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This content is taken from the Pompeu Fabra University Barcelona & Centre de Cultura Contemporània de Barcelona's online course, Understanding Ramon Llull: ​Philosophy, Arts and Science through the Ars Combinatoria. Join the course to learn more.

Skip to 0 minutes and 12 seconds To explain this world of relationships, a world where all is interrelated and interconnected, Llull, in addition to the use of geometric figures, like the circle, the triangle, the square, and others,

Skip to 0 minutes and 28 seconds proposed two major symbols: the ladder and the tree. The ladder is one of the symbols that best express the relationships of all levels of creation and nature. For example, at the bottom of this whole ladder structure we see artificial works, the works produced by men artificially.

Skip to 0 minutes and 58 seconds Then are the four elements of nature: fire, water, air and earth.

Skip to 1 minute and 4 seconds Further up is the the vegetative faculty, the sensory faculty, that is to say, the external senses: sight, hearing, etc. Above we have the imagination as a synthesis between sensory faculties and superior faculties. On the next step is man, fundamental for Llull, since his philosophy basically consists of an anthropology. Llull believed that Man is not something that is born as such, but one must become man.

Skip to 1 minute and 38 seconds Llull was very modern, practically like a man of the Renaissance: he believed that we do not attain humanity merely by being born, but we must achieve it. One step further up we have heaven, that is to say, the cosmological system. Then, the angels, those beings who, according to Francesc Pujols one of the philosophers of the 20th century who followed some of the ideas of Ramon Llull were like stones that had awoken in heaven. Above is empty space, which indicates the great separation between created beings and God, the principle of all reality. In fact, we could say, and this is one of the important points of Ramon Llull’s scientific system, that God is pure interaction.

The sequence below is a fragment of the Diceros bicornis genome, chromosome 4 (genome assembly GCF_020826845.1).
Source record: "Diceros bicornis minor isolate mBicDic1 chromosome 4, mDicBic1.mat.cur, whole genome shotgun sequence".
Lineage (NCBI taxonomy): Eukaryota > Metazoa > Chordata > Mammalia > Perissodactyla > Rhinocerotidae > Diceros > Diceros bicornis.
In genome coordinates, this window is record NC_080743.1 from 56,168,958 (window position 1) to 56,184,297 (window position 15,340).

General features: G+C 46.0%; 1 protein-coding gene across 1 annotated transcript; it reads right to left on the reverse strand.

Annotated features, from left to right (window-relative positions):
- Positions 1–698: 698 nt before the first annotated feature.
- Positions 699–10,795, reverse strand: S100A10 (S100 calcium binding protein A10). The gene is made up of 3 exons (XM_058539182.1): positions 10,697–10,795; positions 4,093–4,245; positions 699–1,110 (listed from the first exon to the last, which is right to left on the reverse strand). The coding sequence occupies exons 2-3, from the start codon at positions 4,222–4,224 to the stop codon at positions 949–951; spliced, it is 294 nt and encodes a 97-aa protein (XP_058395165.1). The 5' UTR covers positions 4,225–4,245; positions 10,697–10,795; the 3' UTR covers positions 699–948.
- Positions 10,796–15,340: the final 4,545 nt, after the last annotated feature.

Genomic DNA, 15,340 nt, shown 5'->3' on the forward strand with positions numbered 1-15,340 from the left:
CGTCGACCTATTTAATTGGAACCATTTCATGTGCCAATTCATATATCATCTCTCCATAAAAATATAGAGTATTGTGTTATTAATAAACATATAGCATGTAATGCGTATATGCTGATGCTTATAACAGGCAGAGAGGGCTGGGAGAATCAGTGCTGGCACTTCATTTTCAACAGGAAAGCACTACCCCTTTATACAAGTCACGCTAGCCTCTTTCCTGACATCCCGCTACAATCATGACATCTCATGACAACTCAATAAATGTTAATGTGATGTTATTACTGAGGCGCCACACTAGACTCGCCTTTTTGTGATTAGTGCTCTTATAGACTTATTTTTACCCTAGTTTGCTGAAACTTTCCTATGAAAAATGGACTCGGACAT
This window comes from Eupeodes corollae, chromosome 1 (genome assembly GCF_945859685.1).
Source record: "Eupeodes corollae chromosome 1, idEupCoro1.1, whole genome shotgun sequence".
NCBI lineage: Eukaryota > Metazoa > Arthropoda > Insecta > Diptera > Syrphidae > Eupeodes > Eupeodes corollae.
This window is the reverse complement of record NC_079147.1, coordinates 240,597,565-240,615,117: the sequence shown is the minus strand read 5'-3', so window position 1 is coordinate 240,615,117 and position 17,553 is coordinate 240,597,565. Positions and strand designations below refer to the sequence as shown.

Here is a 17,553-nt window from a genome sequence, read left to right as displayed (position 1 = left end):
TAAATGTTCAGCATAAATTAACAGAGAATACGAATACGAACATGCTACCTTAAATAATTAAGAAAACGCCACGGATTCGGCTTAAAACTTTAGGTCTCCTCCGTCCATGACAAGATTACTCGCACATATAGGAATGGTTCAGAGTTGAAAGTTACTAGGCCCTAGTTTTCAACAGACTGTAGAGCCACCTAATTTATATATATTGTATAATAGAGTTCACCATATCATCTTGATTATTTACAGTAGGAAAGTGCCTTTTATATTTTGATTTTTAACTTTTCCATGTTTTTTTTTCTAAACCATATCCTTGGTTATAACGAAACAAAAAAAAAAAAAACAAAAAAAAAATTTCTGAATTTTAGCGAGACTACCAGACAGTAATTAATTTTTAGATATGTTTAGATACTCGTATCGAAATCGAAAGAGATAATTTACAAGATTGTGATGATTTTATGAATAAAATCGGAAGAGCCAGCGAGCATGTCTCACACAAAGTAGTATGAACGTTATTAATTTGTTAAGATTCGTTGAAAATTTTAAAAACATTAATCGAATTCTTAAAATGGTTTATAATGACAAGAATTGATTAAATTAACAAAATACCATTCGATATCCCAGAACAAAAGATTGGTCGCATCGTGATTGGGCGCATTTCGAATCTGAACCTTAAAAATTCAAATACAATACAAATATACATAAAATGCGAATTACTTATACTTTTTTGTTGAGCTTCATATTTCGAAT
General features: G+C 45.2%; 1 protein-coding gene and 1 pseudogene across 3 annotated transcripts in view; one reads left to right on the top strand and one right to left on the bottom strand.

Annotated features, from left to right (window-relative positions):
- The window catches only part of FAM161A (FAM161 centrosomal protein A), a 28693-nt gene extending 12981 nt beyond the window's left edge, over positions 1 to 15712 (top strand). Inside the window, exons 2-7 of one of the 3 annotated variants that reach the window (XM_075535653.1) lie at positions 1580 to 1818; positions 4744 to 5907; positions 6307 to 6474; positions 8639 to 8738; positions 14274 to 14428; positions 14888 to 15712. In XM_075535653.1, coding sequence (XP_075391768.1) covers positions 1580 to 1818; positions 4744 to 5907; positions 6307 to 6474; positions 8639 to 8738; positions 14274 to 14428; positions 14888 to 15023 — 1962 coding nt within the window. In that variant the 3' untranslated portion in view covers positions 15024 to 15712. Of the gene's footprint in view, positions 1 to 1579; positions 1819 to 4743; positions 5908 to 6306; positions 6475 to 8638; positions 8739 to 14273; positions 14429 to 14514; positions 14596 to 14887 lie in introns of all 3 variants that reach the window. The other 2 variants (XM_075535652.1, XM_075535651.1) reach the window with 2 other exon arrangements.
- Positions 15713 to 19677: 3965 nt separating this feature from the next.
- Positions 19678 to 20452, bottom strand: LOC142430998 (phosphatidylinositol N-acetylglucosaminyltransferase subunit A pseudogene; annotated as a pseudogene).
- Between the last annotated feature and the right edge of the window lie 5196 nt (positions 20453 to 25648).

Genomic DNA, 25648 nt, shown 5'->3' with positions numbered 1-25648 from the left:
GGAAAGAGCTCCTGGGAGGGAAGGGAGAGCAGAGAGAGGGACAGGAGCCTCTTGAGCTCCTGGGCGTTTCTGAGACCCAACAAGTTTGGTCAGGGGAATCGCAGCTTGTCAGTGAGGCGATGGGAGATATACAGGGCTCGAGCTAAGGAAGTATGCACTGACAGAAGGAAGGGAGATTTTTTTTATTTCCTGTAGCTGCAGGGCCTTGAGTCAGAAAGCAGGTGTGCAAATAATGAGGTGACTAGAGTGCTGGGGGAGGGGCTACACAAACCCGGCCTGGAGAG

Skip to 2 minutes and 29 seconds And, this interaction, for example, can be seen in the dogma of the trinity: there is an interaction between the Father and the Son and the Holy Spirit, therefore, God is an internal interaction. This internal interaction is conveyed to the other levels of creation, heaven, human kind, the faculties of the soul, that is to say, memory, understanding and will. Not only must we remember, understand and want, but understanding, will and memory must be interrelated, that is to say, we must understand and we must love or we must turn the object of our understanding into something that can also be loved. This is one of Ramon Llull’s great thinkings.

Skip to 3 minutes and 16 seconds All this is accompanied by one basic idea: the difference is at the basis of any thing, at the basis of any unity. There must be unity, but that this unity is guaranteed by difference; Llull says that without difference there cannot be love. Therefore, there can be no union without this difference. Next we will see one of Llull’s other major symbols, together with the ladder, which is the symbol of the tree, and by extension, the forest, which are symbolic or allegorical elements of the thinking Ramon Llull exposed through his literature.

The Ladder

In this video, Amador explains that Llull believed in a world where everything was connected.

How do the images of the ladder and the tree fit in with this world view? Pay special attention to the notions of connection and difference.

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Understanding Ramon Llull: ​Philosophy, Arts and Science through the Ars Combinatoria

Pompeu Fabra University Barcelona

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